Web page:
Tommy Lee – “ANDRO” – Review19th October 2020
There are three types of people in the world…first of all, there are those who rightfully know TOMMY LEE as the drummer and co-founder of one of the biggest rock ‘n’ roll bands of all time; MOTLEY CRUE, so that’s the vast majority of you reading this. Secondly, and probably not far behind that to be honest, are the people who know him for THAT leaked sex tape, which made him as famous for pounding Pamela Anderson as he was for pounding drum skins. We’re not supplying any links to that you can go Google that for yourself you pervert! (Skip the first few minutes it’s just them talking on a boat…what? It was research OK!) …finally, then, you’ve got this lot.
As some people are aware, Tommy Lee isn’t literally ALL about the sex, drugs & rock ‘n’ roll, he also has a huge love and appreciation for rap, hip-hop and alternative electronica too. Going back as far as the late 90’s he’s had his METHODS OF MAYHEM side project, where he’s collaborated with the likes of SNOOP DOGG and LIL KIM, and even recently he’s been on the road with the likes of DEADMAU5 as an active DJ, appearing at clubs and shows across the American continent. 2020 sees Tommy return with his latest solo album/project “Andro”. Short for androgynous…it acts as a metaphor for his sense of musical fluidity, fleeting between rock and rap with such relative ease. Or so he says. Let’s see for ourselves if it really is a case of androgyny…or agony.
The album opens up with “Knock Me Down” featuring KILLVEIN, who is one of a plethora of collaborators that complete this record. It’s actually quite a promising start truth be told as it blends together aggrotech and industrial metal elements, with its wall of riffs and scorching vocals, alongside an urban, hip-hop feel courtesy of some slick, free-flowing rap.
People may sneer at the subtle nu-metal aesthetics that drive this track but the rhythm flows with the heavier aspects well and as an introduction this is not unpleasant. “You Dancy” then turns everything on its head. Featuring LUKAS ROSSI, the level of 70’s funk here is unreal. The modern hip-hop beat underlays a predominantly PRINCE-inspired piece complete with high pitched vocals and twangy guitars, and it’s as if we’re going to party like it’s 1999, only twenty-one years too late.
This level of diversity somewhat sums up the album from here on out quite frankly, as Tommy experiments, or, rather indulges in whatever he can really. “Ain’t Telling Me Nothing” featuring PAV4N is a more straight-up UK hip-hop fuelled effort with a predominantly more underground, London rap vibe going on akin to say, TOO MANY T’S and PROFESSOR GREEN if you can make any sort of comparison. “P.R.E.T.T.Y.” featuring KING ELLE NOIR in turn houses a lower tempo, low-key dub-step / electro-pop crossover and it makes full use of it’s simple chorus hook, with her soft vocals actually really enjoyable here over the minimalist beat.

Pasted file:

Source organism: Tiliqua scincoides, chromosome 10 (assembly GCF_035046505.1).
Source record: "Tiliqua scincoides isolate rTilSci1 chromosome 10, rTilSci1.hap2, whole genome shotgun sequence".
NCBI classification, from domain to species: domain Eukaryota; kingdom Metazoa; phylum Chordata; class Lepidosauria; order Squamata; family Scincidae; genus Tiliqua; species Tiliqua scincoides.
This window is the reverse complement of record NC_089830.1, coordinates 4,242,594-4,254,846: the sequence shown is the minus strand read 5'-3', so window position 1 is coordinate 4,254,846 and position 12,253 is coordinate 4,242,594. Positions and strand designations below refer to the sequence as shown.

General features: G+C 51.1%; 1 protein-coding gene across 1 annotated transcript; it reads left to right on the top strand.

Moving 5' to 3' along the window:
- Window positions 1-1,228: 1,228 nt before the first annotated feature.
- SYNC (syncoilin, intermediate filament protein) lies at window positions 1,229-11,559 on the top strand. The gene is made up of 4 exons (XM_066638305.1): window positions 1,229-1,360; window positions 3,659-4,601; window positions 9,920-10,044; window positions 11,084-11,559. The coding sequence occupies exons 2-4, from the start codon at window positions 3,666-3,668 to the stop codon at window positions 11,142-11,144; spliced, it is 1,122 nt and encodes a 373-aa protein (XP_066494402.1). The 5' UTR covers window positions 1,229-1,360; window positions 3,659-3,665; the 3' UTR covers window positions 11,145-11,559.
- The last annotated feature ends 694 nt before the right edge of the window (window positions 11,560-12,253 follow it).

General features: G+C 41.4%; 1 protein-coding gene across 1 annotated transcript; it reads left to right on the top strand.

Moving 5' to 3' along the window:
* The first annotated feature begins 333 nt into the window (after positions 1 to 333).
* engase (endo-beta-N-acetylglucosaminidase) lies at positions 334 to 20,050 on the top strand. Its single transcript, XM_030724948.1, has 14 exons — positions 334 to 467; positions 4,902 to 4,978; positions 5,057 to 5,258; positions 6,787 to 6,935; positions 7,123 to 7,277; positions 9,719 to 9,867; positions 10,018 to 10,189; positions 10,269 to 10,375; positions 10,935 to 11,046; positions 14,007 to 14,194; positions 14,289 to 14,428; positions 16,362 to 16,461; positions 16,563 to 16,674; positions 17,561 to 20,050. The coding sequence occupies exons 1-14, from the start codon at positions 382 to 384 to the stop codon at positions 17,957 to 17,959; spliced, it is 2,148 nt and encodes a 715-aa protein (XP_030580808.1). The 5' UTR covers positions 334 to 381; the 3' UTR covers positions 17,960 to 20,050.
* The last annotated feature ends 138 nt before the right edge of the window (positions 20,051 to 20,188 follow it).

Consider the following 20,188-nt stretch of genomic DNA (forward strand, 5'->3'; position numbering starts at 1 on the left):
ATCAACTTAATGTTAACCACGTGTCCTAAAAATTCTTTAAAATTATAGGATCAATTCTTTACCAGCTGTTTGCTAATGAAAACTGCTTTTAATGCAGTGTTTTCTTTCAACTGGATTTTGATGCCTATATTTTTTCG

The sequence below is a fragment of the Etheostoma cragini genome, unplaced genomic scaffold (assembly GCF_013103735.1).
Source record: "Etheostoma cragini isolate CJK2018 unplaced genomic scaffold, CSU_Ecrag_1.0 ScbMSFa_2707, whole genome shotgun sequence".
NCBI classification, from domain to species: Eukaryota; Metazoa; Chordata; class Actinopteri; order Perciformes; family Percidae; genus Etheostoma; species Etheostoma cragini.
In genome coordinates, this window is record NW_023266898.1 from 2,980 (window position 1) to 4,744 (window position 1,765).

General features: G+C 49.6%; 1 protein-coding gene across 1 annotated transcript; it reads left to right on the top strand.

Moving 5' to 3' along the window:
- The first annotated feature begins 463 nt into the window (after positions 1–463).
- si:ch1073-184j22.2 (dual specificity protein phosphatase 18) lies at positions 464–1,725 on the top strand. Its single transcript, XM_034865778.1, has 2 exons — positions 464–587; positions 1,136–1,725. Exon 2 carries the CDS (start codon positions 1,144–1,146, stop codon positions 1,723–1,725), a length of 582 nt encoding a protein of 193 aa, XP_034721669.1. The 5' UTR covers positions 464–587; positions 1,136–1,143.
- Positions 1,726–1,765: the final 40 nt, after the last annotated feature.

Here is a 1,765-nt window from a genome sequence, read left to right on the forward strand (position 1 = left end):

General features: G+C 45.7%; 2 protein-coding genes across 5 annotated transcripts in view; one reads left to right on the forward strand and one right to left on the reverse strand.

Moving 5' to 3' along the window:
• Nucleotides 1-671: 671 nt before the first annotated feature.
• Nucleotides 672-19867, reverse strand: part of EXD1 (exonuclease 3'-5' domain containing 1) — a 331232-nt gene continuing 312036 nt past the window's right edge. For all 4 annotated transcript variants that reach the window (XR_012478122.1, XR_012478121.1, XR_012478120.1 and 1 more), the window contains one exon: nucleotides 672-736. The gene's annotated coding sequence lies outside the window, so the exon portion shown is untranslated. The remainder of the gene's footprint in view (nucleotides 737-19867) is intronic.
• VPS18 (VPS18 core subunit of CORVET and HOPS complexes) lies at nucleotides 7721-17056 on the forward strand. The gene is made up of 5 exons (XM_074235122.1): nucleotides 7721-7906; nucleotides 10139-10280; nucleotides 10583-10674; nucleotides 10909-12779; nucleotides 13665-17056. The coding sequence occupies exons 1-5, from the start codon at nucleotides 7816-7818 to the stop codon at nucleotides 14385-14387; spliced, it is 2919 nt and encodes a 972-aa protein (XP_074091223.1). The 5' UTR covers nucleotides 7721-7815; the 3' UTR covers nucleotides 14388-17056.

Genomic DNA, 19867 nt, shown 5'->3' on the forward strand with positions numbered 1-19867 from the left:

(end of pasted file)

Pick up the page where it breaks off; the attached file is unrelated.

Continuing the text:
Elsewhere however, things don’t maintain such levels of surprising positivity. “Caviar On A Paper Plate” for example…the juxtaposition is plain as day conceptually and you can get the idea of a bit of rough and tumble and, again it opts for the simplistic presentation, but that in turn results in MICKEY AVELON providing some of the dullest, monotone vocal deliveries ever to taint my ears. Speaking of tainting my ears, “Demon Bitches” featuring BROOKE CANDY is an aggressive dose of brash vocal rhyming, persistent percussion and general annoyance. Collectively it’s just noise; frenetic and instrumentally fidgety, resulting in more irritation than enjoyment…like a BTEC NICKI MINAJ.
The rest of the album then predominantly harbours a variety of these hip-hop tropes and it all blends in to one solid lump of underwhelming disappointment. The rotten buck-cherry on the shit frosted cake however? “Hot Fudge Sundae” featuring JOSH TODD…as an interlude, it’s not funny, it’s not relevant to anything, it’s not clever, it’s not worth the 33 seconds it took to record it, or listen to it. It doesn’t add to the record whatsoever…forget hot fudge, this just dropped a Cleveland steamer.
Essentially if you’re already aware of Tommy Lee’s penchant for hip-hop then there may be a couple of pieces here you may enjoy, but if you go into this expecting to party with one of the coolest drummers in rock ‘n’ roll, you’ll end up disappointed.
Forget caviar on a paper plate, this is like eating soup with a fork; a waste of time.
Album Score: 3/10
- “Knock Me Down” (Feat. Killvein)
- “You Dancy” (Feat. Lukas Rossi)
- “Ain’t Telling Me Nothing” (Feat. PAV4N)
- “SOMA COMA” (Feat. SHOTTY HORROH)
- “When You Were Mine” (Feat. Lukas Rossi)
- “Hot Fudge Sunday” (Feat. Josh Todd)
- “Caviar On A Paper Plate” (Feat. Mickey Avelon)
- “Leave Me Alone” (Feat. Killvein)
- “Demon Bitches” (Feat. Brook Candy & Moon Bounce)
- “P.R.E.T.T.Y.” (Feat. King Elle Noir)
- “Tops” (Feat. Push Push)
- “Make This Storm” (Feat. King Elle Noir)
- “Make It Back” (Feat. PLYA)
Record Label: Better Noise Records
Release Date: October 16th